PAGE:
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The Sunbird

by Elizabeth E.  Wein

Published by Viking, 2004
184 pages
ISBN: 0-670-03691-9

Ages 13 - 17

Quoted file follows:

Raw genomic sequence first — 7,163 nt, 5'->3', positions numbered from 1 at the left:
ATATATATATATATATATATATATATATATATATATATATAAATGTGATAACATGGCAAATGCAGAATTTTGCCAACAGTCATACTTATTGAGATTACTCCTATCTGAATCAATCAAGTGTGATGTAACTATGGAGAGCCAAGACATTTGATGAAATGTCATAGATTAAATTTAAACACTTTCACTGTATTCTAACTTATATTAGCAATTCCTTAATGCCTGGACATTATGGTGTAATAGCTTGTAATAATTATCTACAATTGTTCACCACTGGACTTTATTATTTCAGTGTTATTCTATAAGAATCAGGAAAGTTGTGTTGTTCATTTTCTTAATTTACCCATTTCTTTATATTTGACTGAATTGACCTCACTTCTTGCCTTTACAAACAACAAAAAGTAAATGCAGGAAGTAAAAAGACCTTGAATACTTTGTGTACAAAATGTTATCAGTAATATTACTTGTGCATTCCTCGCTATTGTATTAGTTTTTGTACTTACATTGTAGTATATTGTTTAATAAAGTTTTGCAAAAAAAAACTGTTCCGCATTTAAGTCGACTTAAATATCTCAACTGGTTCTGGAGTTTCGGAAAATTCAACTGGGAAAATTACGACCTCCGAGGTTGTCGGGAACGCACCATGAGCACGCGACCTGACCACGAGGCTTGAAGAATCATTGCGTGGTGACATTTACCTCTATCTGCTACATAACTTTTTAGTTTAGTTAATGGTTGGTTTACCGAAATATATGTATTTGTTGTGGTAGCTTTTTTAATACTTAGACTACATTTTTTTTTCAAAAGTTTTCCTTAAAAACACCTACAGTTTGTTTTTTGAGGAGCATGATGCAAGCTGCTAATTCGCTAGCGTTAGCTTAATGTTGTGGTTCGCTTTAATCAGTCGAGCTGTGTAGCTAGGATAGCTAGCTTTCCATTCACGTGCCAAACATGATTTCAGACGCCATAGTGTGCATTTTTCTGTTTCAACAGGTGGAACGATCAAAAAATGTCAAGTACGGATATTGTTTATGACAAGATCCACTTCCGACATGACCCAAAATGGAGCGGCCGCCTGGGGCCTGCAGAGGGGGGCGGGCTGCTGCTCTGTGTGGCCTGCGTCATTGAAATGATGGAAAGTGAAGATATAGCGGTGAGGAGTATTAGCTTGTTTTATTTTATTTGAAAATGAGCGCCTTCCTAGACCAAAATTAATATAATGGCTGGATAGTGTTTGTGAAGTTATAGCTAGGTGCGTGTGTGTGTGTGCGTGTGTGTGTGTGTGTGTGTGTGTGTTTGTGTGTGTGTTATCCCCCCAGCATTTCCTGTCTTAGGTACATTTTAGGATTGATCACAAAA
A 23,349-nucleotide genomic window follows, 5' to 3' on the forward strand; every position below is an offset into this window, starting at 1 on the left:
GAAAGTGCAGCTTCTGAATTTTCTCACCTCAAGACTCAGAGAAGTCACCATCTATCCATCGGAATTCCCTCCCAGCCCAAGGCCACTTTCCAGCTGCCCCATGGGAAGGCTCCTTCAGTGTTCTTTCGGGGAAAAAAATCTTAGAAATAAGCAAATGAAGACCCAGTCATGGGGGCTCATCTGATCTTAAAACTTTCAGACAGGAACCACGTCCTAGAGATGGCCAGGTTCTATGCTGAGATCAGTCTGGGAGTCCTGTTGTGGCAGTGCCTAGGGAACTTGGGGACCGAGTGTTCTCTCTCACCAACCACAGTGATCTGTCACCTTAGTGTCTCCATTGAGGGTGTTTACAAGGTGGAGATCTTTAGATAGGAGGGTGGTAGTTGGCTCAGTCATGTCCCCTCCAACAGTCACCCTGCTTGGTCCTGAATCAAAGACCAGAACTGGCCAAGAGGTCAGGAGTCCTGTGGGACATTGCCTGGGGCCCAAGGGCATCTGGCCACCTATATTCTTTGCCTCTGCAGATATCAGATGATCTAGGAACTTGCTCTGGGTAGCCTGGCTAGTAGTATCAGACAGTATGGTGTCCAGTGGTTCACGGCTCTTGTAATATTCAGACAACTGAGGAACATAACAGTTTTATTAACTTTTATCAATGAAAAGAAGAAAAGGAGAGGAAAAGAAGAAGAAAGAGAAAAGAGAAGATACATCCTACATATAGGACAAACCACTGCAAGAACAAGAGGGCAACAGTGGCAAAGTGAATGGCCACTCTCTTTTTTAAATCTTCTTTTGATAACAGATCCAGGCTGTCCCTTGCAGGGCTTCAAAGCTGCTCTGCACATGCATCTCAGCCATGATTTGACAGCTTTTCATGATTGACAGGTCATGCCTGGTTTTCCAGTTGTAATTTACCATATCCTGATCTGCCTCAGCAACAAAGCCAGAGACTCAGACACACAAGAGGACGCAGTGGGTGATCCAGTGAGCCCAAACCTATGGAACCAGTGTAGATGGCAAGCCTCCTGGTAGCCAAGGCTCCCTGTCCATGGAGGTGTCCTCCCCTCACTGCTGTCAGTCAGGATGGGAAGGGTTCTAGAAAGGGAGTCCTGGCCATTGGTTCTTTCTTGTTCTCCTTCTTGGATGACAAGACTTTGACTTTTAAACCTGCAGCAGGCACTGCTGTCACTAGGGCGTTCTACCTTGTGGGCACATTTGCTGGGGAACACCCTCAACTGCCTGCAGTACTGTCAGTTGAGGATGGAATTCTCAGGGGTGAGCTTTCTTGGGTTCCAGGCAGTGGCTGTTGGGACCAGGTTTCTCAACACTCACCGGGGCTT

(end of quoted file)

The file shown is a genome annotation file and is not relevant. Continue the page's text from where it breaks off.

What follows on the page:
A companion book to two previous novels requires no prior knowledge for new readers to be swept right into the action. Set in the historic kingdom of Aksum, located in what is now Ethiopia and Eritrea, it tells the story of the grandson of two very powerful families in the fifth century, one British (Arthurian) and one African. Telemakos (named for Telemachus) is ridiculed for being a half breed. His whiteness makes him ghoulish to people in his community in spite of his impressive Aksum lineage. But he has a special ability to track and spy without being unnoticed. The emperor has imposed a quarantine and trade embargo in the kingdom to avoid further spread of the plague, but someone is defying his orders. The emperor asks Telemakos to try to identify and locate the traitor: risky work that will surely mean death if he is caught. Elizabeth E. Wein has deftly woven two genres in a hard-to-put-down story that has all the details of real time and place expected of historical fiction but adds tangential mention of Arthurian characters that gives it a medieval fantasy feel. She incorporates issues of class and race, loyalty to family and kingdom, and gender as Telemakos’s harrowing mission unfolds. Some fairly explicitly violent scenes make this a better choice for more mature readers. Parallels with “The Odyssey” will appeal to fans of Greek mythology, but readers don’t need to grasp the allusion in order to enjoy the novel in its own right. CCBC categories: Fiction for Young Adults.  © Cooperative Children's Book Center

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